No. Just misunderstood. Part of the problem, it seems, is that the disagreement between evangelicals and Catholics consisted of comments like, “‘We should confront each other not as representatives of the same faith, but as representatives of quite different faiths,’ Methodist minister C. Stanley Lowell wrote in CT in 1960. ‘Protestants should confront Roman Catholics in dialogue much as they would confront Jews.'”
Lutherans have never considered individual Catholics as non-Christians. We’ve also never had a problem (theoretically) with working together with anyone for pro-life causes, for example. Nor have we engaged in proselytizing among Roman Catholics (or evangelicals for that matter–until the megachurch ideal infected Lutheranism, that is).
What’s the primary issue?
The justification dialogue also shows the limitation of Noll and Nystrom’s main question. How do we know when the Reformation is over? On the one hand, the authors write, “If it is true, as once was repeated frequently by Protestants conscious of their anchorage in Martin Luther or John Calvin that justification is the article on which the church stands or falls, then the Reformation is over.”
But the Reformation also produced a severe disagreement over the nature of the church. Protestants cannot fathom why the Catholic Catechism approvingly quotes Joan of Arc saying, “About Jesus Christ and the church, I simply know they’re just one thing, and we shouldn’t complicate the matter.” Noll and Nystrom say, “In sum, the central difference that continues to separate evangelicals and Catholics is not Scripture, justification by faith, the pope, Mary, the sacraments, or clerical celibacythough the central difference is reflected in differences on these mattersbut the nature of the church.”
Absolutely backwards. What people like Noll and Nystrom do not understand (apparently; I haven’t read the book) is that Justification is not one among many doctrines to be believed. When Justification is called the “article on which the Church stands or falls,” that does not mean that if we have lip-service agreement on that, then it’s all good (e.g., the JDDJ).
What it does mean is that if someone claims to believe in justification by grace through faith (usually the “alones” are conveniently omitted), but denies it by other doctrines, then we do not have concordia.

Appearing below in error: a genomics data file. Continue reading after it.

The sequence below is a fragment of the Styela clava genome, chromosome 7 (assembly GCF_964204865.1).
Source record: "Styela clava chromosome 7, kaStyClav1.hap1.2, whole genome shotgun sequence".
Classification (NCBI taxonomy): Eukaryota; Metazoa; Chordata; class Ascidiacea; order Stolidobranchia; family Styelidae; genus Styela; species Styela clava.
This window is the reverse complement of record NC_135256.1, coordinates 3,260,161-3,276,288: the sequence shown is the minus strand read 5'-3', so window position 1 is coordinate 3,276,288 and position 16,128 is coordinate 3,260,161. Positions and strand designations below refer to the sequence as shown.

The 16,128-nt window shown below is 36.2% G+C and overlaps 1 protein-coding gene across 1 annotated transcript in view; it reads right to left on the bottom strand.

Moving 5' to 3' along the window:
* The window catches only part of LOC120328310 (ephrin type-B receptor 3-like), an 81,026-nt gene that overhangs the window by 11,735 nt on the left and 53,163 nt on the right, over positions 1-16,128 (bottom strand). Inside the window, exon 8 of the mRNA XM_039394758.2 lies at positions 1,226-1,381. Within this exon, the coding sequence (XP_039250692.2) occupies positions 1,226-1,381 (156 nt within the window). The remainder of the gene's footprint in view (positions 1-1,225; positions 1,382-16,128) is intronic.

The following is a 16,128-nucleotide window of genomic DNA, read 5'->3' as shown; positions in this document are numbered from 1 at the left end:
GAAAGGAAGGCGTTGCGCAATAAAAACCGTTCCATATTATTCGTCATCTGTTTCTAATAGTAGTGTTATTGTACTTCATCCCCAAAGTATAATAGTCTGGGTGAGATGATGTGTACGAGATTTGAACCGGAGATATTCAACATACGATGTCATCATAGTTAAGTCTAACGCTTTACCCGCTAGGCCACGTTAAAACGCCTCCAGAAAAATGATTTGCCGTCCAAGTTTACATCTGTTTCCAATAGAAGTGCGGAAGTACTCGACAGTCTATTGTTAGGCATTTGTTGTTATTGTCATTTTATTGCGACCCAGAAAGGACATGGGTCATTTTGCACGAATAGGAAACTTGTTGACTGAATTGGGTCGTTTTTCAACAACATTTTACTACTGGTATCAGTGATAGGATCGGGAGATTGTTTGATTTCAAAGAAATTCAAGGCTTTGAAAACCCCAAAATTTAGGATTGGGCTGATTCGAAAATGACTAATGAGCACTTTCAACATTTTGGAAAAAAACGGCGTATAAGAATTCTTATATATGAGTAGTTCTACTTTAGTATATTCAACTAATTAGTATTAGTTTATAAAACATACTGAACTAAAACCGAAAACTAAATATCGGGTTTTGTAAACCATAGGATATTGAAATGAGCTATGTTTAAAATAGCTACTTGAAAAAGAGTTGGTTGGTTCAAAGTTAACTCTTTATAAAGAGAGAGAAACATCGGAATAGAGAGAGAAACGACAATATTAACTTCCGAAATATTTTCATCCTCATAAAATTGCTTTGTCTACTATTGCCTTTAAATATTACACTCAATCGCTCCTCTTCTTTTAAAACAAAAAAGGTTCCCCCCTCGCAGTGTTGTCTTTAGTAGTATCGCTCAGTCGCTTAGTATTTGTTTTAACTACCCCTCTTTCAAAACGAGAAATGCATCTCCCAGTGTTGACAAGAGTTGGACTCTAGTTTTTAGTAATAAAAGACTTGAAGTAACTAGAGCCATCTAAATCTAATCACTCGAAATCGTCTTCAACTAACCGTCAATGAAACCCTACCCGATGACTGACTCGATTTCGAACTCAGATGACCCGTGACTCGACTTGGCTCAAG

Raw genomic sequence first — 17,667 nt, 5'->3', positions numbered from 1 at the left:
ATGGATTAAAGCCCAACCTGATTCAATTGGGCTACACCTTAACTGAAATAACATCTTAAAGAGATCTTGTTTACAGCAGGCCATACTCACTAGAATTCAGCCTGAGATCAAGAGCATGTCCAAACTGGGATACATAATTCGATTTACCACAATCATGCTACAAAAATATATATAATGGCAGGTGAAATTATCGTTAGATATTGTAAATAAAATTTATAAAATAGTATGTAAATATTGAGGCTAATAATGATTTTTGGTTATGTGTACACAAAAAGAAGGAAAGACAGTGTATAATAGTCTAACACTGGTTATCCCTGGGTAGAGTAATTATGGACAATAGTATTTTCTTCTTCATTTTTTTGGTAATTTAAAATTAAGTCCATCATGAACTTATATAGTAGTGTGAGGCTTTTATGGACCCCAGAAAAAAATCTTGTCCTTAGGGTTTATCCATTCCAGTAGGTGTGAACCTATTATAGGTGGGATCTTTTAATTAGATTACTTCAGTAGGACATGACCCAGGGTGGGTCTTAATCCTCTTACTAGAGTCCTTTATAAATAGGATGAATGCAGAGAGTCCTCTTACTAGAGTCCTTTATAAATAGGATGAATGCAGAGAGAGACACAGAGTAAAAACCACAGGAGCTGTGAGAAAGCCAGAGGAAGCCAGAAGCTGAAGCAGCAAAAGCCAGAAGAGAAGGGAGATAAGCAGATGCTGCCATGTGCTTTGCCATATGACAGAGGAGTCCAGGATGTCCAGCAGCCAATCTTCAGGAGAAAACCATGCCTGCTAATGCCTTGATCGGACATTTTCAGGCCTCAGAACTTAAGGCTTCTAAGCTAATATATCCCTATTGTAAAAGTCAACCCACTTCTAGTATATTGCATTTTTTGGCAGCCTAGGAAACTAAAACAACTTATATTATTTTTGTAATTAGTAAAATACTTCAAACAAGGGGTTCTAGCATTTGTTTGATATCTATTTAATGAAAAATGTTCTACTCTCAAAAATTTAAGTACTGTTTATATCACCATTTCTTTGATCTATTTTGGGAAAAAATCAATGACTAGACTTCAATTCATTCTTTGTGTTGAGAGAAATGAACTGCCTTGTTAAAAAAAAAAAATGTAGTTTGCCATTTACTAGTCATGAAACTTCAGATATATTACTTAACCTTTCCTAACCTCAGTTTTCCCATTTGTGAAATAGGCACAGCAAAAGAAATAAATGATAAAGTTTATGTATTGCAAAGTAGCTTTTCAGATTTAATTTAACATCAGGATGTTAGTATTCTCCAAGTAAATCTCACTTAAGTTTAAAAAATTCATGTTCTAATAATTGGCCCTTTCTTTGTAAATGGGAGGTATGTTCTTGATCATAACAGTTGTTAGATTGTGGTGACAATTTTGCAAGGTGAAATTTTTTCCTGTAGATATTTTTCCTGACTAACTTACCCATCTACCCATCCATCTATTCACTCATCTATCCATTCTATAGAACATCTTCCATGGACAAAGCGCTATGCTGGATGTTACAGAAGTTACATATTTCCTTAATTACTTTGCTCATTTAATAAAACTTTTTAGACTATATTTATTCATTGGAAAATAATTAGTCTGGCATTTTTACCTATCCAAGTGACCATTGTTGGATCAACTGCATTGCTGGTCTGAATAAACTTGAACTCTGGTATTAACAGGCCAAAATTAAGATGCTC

Regardless of claims to the contrary, if Trent stands, the Church falls. And on the other hand, when Justification becomes one doctrine among many (with the “church” as the primary point of disagreement! as if one could truly have “church” without Justification!), Justification is also denied. That, and not any anti-ecumenism, is (should have been?) the reason why the LC-MS did not sign the JDDJ. There is not true agreement, and there cannot be as long as Trent’s anathemas hold. The funny thing is, Trent cannot be reversed. It is binding and eternal dogma, which simply goes to show that the “Reformation” is not over.
Noll and Nystrom, according to their depiction in the article, reverse Church and Justification. It is not the difference in Church that is primarily reflected in Joan of Arc’s statement, leading to disagreement on Justification; rather, it is a disagreement on Justification that can allow Rome to accept her statement. It is exactly this problem (i.e., that the Church–meaning essentially the Roman Church under the papacy–and Christ are the same) that shows the denial of justification by grace alone, and not the other way around.
In some sense, the Reformation is over. Trent was convened. The Formula of Concord was written. (Of course, I’m speaking about Lutherans and Catholics, not the name-stealing “evangelicals”!) But until one or the other of the churches that abide officially by the understandings found in those documents change, the consequences of the Reformation will continue.
[Just noticed, Josh has this at Here We Stand. Creepy, indeed.]